Previous studies have been unable to show that glycopeptides are efficiently recognized substrates for glucosylation by UGGT (Helenius, 2001). The engineered DT111 yeast strain (Tessier et al., 2000) was used to produce homogeneous Man9‐GlcNAc2‐containing peptides with different amino‐acid sequences, which were recognized by UGGT with a wide range of efficiencies (Fig. 4). Close inspection of the amino‐acid sequences of the glycopeptides revealed two criteria for efficient recognition by UGGT: first, the presence of a polypeptide extension of ∼12 amino acids from the N‐linked glycan (Fig. 4). Second, hydrophobic patches, within both 1–3 and 6–14 amino acids, on the carboxy‐ or amino‐terminal sides from the N‐linked glycan (Fig. 4; shaded regions), as assessed using a number of hydrophobicity plots of the individual glycopeptides (Fig. 6A).
Although there are clear peptide composition and sequence preferences for efficient UGGT substrates, no common structural elements that distinguish good and poor substrates were found using a variety of algorithms to predict secondary structures (Appel et al., 1994).
Our data show that the amino‐acid sequence of glycopeptides profoundly affects their recognition as substrates for UGGT. Residues close to the N‐linked glycan seem to be the main determinants for recognition, and the presence of several proximal glycans does not seem to enhance recognition by UGGT (see Fig. 5, glycopeptide 3).
Although our data predict that the recognition of incompletely folded glycoproteins by UGGT is affected by the sequence surrounding the glycan, we cannot exclude the possibility that these peptide‐recognition elements could be provided by amino‐acid residues brought into proximity of the glycans in folding intermediates. Therefore, for glycoproteins with multiple N‐linked glycans, monoglucosylation of each glycan by UGGT would depend on the proximal peptide elements exposed during the folding process. This differential monoglucosylation could influence the behaviour of these glycoproteins in the calnexin cycle and in associated quality‐control pathways in the ER.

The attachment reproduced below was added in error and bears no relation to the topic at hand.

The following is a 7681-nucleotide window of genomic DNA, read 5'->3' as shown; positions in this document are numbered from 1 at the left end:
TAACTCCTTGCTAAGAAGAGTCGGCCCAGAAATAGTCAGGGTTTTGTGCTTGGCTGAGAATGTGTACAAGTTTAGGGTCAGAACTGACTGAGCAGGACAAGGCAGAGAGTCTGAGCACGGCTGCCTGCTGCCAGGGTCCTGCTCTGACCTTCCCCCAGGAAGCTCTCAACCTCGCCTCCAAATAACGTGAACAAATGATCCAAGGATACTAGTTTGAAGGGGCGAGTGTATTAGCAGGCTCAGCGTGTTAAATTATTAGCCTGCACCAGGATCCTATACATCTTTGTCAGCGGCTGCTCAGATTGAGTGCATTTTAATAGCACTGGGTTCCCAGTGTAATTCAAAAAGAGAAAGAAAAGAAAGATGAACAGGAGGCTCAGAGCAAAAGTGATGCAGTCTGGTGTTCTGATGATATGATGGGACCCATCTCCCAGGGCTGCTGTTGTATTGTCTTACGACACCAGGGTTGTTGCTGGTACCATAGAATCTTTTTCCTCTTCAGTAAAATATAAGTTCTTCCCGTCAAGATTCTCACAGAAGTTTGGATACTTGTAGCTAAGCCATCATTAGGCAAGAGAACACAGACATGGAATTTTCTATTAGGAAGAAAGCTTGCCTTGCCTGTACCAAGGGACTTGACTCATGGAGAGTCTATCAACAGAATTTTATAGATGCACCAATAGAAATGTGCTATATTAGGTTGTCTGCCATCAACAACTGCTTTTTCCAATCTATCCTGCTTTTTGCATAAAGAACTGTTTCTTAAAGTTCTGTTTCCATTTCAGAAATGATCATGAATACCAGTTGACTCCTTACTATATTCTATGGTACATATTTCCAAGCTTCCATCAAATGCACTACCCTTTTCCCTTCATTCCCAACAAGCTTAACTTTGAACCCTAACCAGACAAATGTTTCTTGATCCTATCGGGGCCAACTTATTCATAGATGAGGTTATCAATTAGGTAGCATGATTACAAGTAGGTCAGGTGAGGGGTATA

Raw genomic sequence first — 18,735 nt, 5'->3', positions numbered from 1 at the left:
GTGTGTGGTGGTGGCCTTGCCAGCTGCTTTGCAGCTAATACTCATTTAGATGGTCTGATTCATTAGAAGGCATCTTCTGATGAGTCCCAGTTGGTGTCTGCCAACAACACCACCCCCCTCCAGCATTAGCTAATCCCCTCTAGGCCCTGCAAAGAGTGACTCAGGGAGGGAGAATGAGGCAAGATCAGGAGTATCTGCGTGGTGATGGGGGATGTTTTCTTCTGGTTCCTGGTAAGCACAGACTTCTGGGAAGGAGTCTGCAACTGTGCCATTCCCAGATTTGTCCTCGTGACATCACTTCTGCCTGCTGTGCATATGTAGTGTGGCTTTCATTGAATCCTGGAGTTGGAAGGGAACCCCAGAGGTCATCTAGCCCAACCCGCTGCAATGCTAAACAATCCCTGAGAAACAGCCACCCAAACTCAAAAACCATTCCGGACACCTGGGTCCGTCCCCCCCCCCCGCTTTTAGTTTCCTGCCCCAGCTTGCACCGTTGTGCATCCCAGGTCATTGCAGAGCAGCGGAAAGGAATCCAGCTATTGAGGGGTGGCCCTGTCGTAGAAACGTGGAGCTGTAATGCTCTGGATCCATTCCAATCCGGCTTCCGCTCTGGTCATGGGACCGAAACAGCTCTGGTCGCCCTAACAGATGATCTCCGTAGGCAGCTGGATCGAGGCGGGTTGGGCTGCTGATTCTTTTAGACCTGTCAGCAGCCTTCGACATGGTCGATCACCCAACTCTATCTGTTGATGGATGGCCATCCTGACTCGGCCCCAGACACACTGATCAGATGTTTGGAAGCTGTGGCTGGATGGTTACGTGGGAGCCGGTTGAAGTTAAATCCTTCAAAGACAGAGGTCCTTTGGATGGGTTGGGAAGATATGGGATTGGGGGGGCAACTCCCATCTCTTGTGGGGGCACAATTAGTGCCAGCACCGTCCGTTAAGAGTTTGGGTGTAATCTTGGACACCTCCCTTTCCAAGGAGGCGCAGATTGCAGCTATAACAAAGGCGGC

Mutant yeast glycoprotein substrates for recombinant rat UDP–glucose glycoprotein‐glucosyltransferase.
Uniform Man9‐GlcNAc2 glycoprotein substrates were produced using the Saccharomyces cerevisiae mutant strain DT111, in which the mnn1, mns1 and och1 genes were deleted (Tessier et al., 2000).
The medium used for the production of AcP has been described previously (Tessier et al., 2000). The medium used for the production of β‐Glc was prepared as described in Ramirez et al. (1989) with the following modifications: minimal medium SD‐Leu was supplemented with 2% glucose and 0.15 M KCl, and was buffered with 0.16 M citrate/0.08 M phosphate, pH 5.8. α‐Gal was expressed from the DT111 strain transformed with the mel1 plasmid pMP550 (Post‐Beittenmiller et al., 1984). Production of α‐Gal was carried out in minimal medium SD‐LEU‐URA supplemented with 2% galactose, 1% raffinose and 0.15 M KCl.
Purification of Glycoproteins.